Santa Monica Mountains Trails Council Plants Resource Page

Plant of the Month - Vinegar Weed

Lemonade Berry

Vinegar Weed

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Plant Description

Common Name(s):Vinegar Weed
Scientific Name:Trichostema lanceolatum
Family:Lamiaceae
Plant Type:Annual
Size:small shrub 2 feet high
Habitat:dry, sunny fields or low hills
Blooms:June to November

Vinegar weed, while probably better known and identifiable by its odor rather than its appearance, brings a welcome sight in the hot, dry, SoCal summers - a vibrant-looking plant full in bloom when most everything else seems so starved of moisture. It blooms from August to October. The flowers are shaped a bit like blue larkspur, though individually are a bit curlier and more of a faded purple in color. They are also fuller in spacing along the stem. Leaves are opposite of each other on the stem. As a Summer blooming plant, expect to see lots of different pollinators visiting this plant.

Trichostema Lanceolatum is a very aromatic plant, seemingly more so in the middle of a hot sunny day. The odor resembles vinegar, perhaps a bit more medicinal. The inability to pin it down exactly is probably why it has so many common names.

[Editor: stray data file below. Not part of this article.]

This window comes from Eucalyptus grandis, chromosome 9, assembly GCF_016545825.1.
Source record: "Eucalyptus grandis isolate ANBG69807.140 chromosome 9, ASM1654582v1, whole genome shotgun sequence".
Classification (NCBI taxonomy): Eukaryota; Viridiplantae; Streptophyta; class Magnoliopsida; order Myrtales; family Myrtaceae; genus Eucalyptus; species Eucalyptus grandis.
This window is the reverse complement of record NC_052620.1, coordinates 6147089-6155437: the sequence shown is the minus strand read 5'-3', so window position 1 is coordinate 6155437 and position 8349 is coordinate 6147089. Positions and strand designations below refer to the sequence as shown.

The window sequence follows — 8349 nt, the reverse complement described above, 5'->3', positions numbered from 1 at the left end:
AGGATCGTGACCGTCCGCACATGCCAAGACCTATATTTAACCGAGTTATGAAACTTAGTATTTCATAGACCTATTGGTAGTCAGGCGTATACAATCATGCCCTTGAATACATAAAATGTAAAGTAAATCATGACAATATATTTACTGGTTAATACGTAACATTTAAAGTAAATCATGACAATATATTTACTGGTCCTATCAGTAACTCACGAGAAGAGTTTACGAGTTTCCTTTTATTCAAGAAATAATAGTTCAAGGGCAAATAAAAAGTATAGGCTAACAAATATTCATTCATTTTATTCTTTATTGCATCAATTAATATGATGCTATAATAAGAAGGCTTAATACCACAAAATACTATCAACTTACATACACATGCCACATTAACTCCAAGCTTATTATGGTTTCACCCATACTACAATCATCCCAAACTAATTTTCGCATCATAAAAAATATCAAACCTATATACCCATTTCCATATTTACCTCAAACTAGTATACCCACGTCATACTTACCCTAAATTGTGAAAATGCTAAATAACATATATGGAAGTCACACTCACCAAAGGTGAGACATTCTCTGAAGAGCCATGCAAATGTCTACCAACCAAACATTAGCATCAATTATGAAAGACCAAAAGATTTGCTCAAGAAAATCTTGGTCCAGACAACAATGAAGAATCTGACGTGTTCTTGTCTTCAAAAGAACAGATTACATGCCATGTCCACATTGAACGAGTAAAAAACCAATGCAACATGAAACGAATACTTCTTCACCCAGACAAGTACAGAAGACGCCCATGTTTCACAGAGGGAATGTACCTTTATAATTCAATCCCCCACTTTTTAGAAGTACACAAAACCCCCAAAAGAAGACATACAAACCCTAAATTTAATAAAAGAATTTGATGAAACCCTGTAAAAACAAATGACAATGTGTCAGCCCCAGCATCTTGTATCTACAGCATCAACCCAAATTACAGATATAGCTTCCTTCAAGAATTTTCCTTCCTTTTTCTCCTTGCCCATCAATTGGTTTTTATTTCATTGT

The plant's oils have phytotoxic properties that kill or injure other plant species. It is said that Native peoples used the plant to relieve colds, ease headaches, repel fleas, assist in birthing, and even to catch fish.

You may remember Woolly Blue Curls, featured a couple of months ago on this site, has a similar scientific name. They share the same first name, Trichostema, meaning having hair-like stamens, but whereas lanatum means woolly, lanceolatum refers to the shape of the leaves. The two plants are often grouped together when describing, but if you have ever seen or smelled them, you will know they are different.

Contributed by Liz Baumann

Other Similar Plants:
Woolly Blue Curls Trichostema lanatum
Crimson Pitcher Sage Salvia spathacea
Hedge Nettle Stachys bullata
White Sage Salvia apiana
Purple Sage Salvia leucophylla
Black Sage Salvia mellifera
Chia, Golden Chia Salvia columbariae
Pitcher Sage Lepechinia fragrans
White Hedge Nettle Stachys albens
Skull Caps Scutellaria tuberosa

Originally featured: September 2006
Last modified: October 16 2017 22:44:46.
References:
Wildflowers of the Santa Monica Mountains, by Milt McAuley
Flowering Plants: The Santa Monica Mountains, Coastal and Chaparral Regions of Southern California, by Nancy Dale
Images Botanical Terms for Leaves